Pennsylvania’s largest public pension system, in the midst of an FBI probe of its operations, revised its investment performance returns, which in turn will increase how much money thousands of educators contribute to their retirements.
In December, the Pennsylvania Public School Employees’ Retirement System board kept employee contribution rates flat based on the slimmest of margins.
The legislature requires the system to increase employee contribution rates if the system failed to meet certain investment benchmarks. The system reported an average annual rate of return of 6.38 percent across the prior nine years, just barely above the minimum threshold of 6.36 percent.
That barely averted a rate increase.
On Monday night, PSERS’ board voted 12-to-1 to revise those investment returns to 6.34 percent. It also increased the contribution rates for several classes of employees, classes that are determined based on when they began employment and what benefit elections they made.
The changes are included in the table below:
|Class||Old total contribution rate||New total contribution rate|
Assuming the changes are not stayed, the new contribution rates would take effect July 1 and continue through at least June 30, 2024.
State Sen. Pat Browne, a board member and the only one to object to the revised rates, raised concerns that the legislation that created this shared cost system never anticipated a situation like this. He added that the board’s vote Monday could be completely invalidated unless the law is changed.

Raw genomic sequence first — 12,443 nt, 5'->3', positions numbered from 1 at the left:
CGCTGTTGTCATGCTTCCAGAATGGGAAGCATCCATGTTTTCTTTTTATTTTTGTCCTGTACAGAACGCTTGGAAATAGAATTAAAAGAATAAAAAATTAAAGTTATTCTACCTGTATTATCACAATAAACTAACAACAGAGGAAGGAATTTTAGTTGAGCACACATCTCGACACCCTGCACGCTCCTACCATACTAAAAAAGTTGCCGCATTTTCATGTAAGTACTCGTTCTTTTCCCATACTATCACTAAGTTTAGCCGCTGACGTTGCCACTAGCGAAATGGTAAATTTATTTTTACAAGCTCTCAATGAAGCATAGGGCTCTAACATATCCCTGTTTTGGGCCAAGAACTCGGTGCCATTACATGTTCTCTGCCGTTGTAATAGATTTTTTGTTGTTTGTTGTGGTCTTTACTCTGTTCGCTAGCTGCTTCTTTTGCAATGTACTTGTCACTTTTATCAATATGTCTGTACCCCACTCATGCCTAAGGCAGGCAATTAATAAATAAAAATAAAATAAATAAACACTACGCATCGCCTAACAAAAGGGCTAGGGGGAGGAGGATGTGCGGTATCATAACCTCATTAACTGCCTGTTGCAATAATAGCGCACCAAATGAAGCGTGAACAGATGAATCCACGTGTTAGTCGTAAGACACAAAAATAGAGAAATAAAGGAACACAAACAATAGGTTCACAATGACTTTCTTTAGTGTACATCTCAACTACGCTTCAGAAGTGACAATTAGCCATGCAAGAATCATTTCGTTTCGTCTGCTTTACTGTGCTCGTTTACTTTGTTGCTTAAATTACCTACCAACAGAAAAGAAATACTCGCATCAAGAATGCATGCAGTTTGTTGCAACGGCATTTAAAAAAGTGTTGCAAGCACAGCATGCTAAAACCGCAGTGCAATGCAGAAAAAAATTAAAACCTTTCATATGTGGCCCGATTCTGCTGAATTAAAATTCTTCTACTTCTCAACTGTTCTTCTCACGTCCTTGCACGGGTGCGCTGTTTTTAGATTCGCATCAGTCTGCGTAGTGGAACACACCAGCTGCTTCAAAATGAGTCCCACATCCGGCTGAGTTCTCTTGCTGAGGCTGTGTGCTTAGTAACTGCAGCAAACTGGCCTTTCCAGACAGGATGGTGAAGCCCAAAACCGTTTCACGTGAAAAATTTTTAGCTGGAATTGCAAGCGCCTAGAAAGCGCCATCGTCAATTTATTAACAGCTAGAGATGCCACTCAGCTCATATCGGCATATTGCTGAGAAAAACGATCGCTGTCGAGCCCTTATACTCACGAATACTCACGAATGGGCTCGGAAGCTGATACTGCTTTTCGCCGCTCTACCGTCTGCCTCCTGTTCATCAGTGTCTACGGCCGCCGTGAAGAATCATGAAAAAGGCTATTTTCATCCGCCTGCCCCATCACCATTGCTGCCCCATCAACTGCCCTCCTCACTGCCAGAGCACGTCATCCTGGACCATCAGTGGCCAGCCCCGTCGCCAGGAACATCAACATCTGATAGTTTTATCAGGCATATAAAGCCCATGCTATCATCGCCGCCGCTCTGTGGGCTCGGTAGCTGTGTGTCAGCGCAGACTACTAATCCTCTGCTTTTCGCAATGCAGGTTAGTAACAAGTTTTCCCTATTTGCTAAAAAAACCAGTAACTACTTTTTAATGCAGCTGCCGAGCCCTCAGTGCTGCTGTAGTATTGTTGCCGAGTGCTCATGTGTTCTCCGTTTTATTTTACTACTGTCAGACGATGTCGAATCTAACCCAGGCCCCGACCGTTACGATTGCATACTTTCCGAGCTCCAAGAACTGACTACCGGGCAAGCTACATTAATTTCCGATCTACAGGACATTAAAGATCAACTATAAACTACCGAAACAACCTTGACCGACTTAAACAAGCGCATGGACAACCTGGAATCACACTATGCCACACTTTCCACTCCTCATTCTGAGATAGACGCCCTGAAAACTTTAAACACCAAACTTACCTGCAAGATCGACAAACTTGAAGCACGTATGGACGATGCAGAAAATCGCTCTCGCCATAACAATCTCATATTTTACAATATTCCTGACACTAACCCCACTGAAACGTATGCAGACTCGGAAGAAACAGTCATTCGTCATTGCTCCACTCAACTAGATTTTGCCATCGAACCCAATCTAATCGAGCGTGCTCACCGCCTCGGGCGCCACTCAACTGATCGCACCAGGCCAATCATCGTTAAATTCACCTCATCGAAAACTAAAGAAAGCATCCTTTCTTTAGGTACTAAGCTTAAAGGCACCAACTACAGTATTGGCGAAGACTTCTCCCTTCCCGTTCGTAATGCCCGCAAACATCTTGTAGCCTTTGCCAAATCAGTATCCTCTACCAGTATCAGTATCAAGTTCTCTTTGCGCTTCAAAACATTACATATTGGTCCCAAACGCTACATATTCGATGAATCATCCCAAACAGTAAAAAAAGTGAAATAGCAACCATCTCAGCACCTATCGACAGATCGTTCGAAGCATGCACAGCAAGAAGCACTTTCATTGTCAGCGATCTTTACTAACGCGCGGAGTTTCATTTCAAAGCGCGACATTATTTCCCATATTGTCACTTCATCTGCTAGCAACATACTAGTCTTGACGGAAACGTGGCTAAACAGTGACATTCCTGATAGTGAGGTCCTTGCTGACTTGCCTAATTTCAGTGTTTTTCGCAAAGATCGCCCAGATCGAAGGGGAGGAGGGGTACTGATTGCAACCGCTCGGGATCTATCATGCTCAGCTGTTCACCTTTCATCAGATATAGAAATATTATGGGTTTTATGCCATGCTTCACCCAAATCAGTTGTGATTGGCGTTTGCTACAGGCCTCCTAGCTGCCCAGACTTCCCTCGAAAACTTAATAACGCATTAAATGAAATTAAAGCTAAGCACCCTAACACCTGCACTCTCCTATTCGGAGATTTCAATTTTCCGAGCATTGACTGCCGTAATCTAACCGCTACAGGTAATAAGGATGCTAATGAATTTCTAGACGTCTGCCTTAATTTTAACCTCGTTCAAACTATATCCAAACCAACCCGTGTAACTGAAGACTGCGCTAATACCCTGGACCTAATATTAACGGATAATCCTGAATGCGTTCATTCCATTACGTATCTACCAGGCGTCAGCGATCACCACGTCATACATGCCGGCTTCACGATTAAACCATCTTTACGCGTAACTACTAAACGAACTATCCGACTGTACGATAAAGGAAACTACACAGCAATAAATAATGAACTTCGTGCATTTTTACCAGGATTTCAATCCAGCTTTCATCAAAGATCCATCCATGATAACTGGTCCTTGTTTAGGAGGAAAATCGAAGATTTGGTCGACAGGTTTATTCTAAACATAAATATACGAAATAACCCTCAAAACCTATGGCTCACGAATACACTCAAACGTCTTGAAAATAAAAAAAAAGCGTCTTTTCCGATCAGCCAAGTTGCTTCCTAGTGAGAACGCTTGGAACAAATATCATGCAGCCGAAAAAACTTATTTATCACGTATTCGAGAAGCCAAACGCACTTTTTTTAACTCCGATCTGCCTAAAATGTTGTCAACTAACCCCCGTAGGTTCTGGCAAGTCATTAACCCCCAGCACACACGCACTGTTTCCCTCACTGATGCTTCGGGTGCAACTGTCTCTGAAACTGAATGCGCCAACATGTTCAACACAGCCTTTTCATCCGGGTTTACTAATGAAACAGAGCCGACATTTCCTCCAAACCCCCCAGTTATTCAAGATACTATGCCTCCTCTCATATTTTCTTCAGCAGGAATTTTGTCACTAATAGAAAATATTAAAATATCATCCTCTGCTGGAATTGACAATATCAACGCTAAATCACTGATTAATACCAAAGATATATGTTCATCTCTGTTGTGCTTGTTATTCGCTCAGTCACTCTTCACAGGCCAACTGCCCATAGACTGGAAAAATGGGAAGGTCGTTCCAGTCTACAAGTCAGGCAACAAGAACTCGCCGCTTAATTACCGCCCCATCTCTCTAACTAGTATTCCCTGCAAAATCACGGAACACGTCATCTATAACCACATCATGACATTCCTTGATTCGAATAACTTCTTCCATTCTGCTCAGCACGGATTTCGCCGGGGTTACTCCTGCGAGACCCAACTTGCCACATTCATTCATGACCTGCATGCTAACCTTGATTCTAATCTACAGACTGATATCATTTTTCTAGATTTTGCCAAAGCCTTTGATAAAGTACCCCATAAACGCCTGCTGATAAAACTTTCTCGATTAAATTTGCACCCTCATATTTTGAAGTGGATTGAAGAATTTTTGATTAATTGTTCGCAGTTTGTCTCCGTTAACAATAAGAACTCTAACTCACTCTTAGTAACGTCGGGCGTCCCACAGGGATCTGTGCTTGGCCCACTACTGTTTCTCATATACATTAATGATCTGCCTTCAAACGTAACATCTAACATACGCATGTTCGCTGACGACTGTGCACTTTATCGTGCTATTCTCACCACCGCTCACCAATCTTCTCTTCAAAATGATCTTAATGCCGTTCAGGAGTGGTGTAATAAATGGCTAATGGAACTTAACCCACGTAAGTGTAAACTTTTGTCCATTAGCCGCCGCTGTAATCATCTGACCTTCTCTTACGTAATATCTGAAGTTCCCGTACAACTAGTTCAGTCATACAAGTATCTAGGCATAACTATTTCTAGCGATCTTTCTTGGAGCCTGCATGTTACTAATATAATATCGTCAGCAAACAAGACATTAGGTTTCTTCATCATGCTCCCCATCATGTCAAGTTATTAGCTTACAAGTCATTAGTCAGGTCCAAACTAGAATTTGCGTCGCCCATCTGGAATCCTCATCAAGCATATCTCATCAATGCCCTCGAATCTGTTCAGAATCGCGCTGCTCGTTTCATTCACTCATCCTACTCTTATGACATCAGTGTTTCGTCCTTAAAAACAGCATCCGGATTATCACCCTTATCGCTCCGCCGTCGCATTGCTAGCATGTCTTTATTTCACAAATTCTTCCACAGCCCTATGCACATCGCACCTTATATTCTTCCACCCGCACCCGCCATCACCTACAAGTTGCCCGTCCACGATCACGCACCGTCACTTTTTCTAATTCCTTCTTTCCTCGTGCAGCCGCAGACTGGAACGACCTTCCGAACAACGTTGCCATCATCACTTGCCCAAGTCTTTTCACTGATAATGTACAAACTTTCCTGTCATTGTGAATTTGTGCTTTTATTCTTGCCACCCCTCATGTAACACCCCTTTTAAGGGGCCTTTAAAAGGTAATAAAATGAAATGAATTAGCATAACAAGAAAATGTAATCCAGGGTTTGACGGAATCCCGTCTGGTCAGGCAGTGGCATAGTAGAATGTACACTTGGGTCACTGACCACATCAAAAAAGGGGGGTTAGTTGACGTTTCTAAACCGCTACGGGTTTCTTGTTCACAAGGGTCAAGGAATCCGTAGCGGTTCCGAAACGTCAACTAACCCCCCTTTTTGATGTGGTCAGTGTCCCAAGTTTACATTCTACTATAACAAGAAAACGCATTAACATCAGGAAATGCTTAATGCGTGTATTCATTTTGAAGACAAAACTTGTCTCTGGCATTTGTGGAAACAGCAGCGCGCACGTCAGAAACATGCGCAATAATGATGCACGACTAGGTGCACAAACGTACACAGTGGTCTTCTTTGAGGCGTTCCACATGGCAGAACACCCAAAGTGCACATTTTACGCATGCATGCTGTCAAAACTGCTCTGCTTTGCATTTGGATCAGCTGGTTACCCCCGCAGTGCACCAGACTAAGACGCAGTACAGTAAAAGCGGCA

“The current statute, as written without amendment, requires us to change the law before we’re able to recertify,” he said.
Browne did not immediately respond to a request for further comment.
PSERS officials acknowledged that the agency is the subject of a federal investigation that, according to a report in The Philadelphia Inquirer, is scrutinizing the system’s real estate investments, including purchases of a number of properties near the PSERS headquarters in Harrisburg.
During Monday’s meeting, the board also agreed to hire an outside consulting firm to oversee any investments made during the course of the FBI and internal investigations. PSERS’ investments have drawn scrutiny for the significant fees the system pays and for returns that historically have lagged the S&P 500 stock market index.
Over the same nine years that PSERS reported an annualized rate of return of 6.34 percent, the United States’ 500 largest publicly traded companies returned 10.02 percent.
To give you an idea what this means in real dollars, $100 invested in the S&P 500 would have netted you $234.28 vs. $174.48 using PSERS’ investment strategy over the same nine-year period. And that period includes the March 2020 coronavirus-fueled downturn that saw the S&P 500 lose about a third of its value in the span of a month.
According to the most recent estimates, the system reported an unfunded pension liability of at least $44 billion. That means it has just over 59 percent of the money necessary to meet current pension obligations.
The board also switched legal counsel: Morgan, Lewis & Bockius will replace Sidley Austin.
Wallace McKelvey may be reached at firstname.lastname@example.org. Follow him on Twitter @wjmckelvey. Find PennLive on Facebook.
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Originally Appeared On: https://www.pennlive.com/news/2021/04/psers-revises-investment-returns-and-in-turn-will-increase-teacher-pension-contributions.html